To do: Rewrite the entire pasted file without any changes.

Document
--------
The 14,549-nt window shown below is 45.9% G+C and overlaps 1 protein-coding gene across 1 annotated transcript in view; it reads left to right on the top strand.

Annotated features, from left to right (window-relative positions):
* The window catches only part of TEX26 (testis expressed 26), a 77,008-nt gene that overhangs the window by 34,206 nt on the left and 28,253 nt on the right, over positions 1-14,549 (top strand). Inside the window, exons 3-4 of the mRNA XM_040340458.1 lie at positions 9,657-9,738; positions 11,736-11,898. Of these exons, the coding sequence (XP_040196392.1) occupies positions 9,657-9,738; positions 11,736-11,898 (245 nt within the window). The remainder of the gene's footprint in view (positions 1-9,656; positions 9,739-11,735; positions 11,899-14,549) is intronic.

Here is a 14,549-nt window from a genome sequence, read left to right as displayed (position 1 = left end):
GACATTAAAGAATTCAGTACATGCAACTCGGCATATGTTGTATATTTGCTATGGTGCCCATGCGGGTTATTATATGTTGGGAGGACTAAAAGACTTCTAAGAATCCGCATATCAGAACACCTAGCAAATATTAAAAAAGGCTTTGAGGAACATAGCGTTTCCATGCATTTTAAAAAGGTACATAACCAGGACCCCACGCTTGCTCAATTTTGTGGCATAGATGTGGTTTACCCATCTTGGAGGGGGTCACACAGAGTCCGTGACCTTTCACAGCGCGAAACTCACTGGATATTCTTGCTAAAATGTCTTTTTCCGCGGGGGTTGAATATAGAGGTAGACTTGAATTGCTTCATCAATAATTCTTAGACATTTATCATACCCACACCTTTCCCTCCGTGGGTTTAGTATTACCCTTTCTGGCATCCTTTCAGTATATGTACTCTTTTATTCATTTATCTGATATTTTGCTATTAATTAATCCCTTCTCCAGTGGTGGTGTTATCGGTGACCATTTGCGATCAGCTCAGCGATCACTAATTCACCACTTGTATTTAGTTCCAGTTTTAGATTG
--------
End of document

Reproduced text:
The 14,549-nt window shown below is 45.9% G+C and overlaps 1 protein-coding gene across 1 annotated transcript in view; it reads left to right on the top strand.

Annotated features, from left to right (window-relative positions):
* The window catches only part of TEX26 (testis expressed 26), a 77,008-nt gene that overhangs the window by 34,206 nt on the left and 28,253 nt on the right, over positions 1-14,549 (top strand). Inside the window, exons 3-4 of the mRNA XM_040340458.1 lie at positions 9,657-9,738; positions 11,736-11,898. Of these exons, the coding sequence (XP_040196392.1) occupies positions 9,657-9,738; positions 11,736-11,898 (245 nt within the window). The remainder of the gene's footprint in view (positions 1-9,656; positions 9,739-11,735; positions 11,899-14,549) is intronic.

Here is a 14,549-nt window from a genome sequence, read left to right as displayed (position 1 = left end):
GACATTAAAGAATTCAGTACATGCAACTCGGCATATGTTGTATATTTGCTATGGTGCCCATGCGGGTTATTATATGTTGGGAGGACTAAAAGACTTCTAAGAATCCGCATATCAGAACACCTAGCAAATATTAAAAAAGGCTTTGAGGAACATAGCGTTTCCATGCATTTTAAAAAGGTACATAACCAGGACCCCACGCTTGCTCAATTTTGTGGCATAGATGTGGTTTACCCATCTTGGAGGGGGTCACACAGAGTCCGTGACCTTTCACAGCGCGAAACTCACTGGATATTCTTGCTAAAATGTCTTTTTCCGCGGGGGTTGAATATAGAGGTAGACTTGAATTGCTTCATCAATAATTCTTAGACATTTATCATACCCACACCTTTCCCTCCGTGGGTTTAGTATTACCCTTTCTGGCATCCTTTCAGTATATGTACTCTTTTATTCATTTATCTGATATTTTGCTATTAATTAATCCCTTCTCCAGTGGTGGTGTTATCGGTGACCATTTGCGATCAGCTCAGCGATCACTAATTCACCACTTGTATTTAGTTCCAGTTTTAGATTG